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Showing content with the highest reputation on 01/12/2020 in all areas

  1. 8 points
    DSiemens

    Top Sail Schooner Repair

    All done. Added a little flair to make it fun.
  2. 6 points
    DSiemens

    Top Sail Schooner Repair

    Well my initial thought didnt work. I painted in the bottom of the bulb but the paint just wouldnt dry. I let it sit all night and it dried a little but it probably woukd take two or three days. After discovering that the original bottle had clay I thought I may as well try. I have quiet a few bulbs so if I lose one its not a big deal. Well the clay worked perfectly. I kept it flat like it was and even painted the wave lines in the same way. The hardest part was that this bottle has a much smaller opening than the original. The sails would not fit in one piece. So I ended up cutting off the largest sails and glueing them back on in the bottle. It was tricky but I got it. Heres a photo of the ship now in the bottle. I think because the opening is so small the glue fumes werent able to get out and its fogged up the bottle. I'll have to spend some time cleaning it out. I wanted to use a white glue on this because I know white glue lasts a long time and doesn't fume. Problem is I needed to glue the sails in the right place and couldn't hold them there long enough for white glue t setso I used super glue since it dries fast but has fumes. You win some you lose some.
  3. 4 points
    Bruce Foxworthy

    AMERICA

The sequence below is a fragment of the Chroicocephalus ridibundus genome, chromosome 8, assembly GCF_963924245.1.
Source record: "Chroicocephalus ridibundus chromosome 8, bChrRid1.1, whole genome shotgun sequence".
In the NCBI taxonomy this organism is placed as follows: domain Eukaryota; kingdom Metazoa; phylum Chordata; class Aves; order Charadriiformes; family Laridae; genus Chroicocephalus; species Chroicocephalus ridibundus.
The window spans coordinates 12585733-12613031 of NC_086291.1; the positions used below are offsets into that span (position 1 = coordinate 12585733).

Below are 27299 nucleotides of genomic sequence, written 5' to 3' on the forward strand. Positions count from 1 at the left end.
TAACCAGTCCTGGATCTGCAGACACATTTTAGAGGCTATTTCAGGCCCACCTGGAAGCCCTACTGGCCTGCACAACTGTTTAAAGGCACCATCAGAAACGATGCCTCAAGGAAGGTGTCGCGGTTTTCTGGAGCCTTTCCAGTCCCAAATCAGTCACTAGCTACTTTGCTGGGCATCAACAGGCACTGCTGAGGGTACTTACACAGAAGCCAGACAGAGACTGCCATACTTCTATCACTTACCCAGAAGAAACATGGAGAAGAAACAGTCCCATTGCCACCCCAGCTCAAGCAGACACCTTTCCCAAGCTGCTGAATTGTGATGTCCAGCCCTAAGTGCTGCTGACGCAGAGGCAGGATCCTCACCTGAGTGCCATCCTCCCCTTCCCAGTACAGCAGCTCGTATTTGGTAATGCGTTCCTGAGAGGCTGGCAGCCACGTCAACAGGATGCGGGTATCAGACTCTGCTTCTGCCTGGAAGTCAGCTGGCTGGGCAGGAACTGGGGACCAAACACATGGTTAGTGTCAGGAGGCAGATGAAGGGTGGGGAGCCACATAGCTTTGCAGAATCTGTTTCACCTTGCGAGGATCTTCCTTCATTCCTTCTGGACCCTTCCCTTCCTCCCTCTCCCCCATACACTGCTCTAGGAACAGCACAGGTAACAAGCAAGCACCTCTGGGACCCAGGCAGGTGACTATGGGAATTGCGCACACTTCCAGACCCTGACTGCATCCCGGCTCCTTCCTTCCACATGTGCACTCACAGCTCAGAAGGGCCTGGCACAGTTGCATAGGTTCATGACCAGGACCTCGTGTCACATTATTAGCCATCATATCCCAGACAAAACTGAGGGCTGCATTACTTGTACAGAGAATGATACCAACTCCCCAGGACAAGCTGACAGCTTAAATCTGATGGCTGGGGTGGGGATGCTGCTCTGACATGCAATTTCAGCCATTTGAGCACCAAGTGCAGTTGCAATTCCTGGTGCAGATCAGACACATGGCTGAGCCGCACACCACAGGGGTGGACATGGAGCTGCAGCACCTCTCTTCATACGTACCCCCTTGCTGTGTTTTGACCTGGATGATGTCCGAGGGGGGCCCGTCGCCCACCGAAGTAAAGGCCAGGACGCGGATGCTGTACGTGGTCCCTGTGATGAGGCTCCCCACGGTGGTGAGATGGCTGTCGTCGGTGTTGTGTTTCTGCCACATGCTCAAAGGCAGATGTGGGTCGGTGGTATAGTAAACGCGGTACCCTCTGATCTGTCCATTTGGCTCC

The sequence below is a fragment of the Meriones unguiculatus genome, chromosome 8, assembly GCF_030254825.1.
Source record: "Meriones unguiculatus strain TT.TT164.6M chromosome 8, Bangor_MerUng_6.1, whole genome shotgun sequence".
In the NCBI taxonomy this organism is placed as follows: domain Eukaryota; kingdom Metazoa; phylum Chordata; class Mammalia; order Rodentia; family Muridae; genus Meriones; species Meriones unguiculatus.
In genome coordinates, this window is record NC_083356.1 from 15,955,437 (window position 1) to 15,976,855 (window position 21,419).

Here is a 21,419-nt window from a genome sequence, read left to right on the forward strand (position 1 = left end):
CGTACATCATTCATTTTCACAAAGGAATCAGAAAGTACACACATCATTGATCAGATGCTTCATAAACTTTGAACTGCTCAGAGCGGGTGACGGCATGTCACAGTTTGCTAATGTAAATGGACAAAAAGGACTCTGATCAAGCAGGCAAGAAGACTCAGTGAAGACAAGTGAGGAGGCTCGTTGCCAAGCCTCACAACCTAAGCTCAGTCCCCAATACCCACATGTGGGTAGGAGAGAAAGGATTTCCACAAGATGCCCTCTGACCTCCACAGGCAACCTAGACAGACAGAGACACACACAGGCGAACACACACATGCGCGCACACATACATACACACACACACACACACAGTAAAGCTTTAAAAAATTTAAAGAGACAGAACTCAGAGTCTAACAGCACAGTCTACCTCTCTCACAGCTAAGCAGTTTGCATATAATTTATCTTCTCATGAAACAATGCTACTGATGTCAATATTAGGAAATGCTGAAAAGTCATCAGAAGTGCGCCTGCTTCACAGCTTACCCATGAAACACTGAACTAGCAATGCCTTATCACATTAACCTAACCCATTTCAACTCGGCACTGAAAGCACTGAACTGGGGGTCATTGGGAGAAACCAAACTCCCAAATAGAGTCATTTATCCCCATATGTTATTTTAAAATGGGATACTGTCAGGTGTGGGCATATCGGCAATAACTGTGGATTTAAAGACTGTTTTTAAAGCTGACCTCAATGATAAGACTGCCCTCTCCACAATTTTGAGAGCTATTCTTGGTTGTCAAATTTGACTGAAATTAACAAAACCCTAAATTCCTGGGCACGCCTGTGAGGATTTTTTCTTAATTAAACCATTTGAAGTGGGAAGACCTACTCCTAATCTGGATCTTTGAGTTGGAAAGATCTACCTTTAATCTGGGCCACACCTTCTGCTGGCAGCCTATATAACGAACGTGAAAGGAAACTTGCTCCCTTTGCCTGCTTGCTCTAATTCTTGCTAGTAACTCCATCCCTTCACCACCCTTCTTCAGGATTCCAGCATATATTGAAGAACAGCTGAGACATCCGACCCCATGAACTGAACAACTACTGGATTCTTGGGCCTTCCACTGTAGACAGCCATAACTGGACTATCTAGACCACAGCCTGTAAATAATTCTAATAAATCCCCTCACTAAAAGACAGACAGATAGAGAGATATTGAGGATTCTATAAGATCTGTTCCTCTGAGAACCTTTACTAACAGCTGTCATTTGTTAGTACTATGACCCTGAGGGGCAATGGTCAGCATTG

John Fox 111: I get that about experimenting. Seems like I'm doing that a lot myself as my builds go along. I just found a way to simulate little blocks on my rigging by just tying a piece of black thread around the ends of the sheets and it looks pretty cool. On this build too, I decided to try using polystyrene on a few things .. Totally new material for me to be working with. But little by little I'm getting used to it's applications and limitations. At this point I have concluded that I need to be building ships that are five or so inches long. This little America, has been a real challenge for me because of it's tiny size. I literally made my anchors out of pieces of black thread. I don't want to build this small again. Fortunately I just found a glass artist that can blow me the bottles I need for these bigger ships I want to build. What a lucky break. An interesting side note is that I have a magnifying head set with four interchangeable lenses of increasing power that I'm wearing all the time on this build. I recently found myself in a situation of being stared at when at our local Kroger's supermarket store while shopping for dinner stuff. I forgot that the dam thing was on my head. HE HE!! Which by the way was comically compounded by the fact that I also went to the store wearing my slippers. Hysterical!! My youngest smart ass son, soon to be Dr. Foxworthy tells me that I am suffering from," Old Man Syndrome," and the only cure for me is to keep doing what I'm doing. Isn't that a hoot? Thanks for your input on my project. I appreciate it especially from the point of view that your work is so magnificent in my eyes and I hope to measure up to your prowess one of these days. Best regards Bruce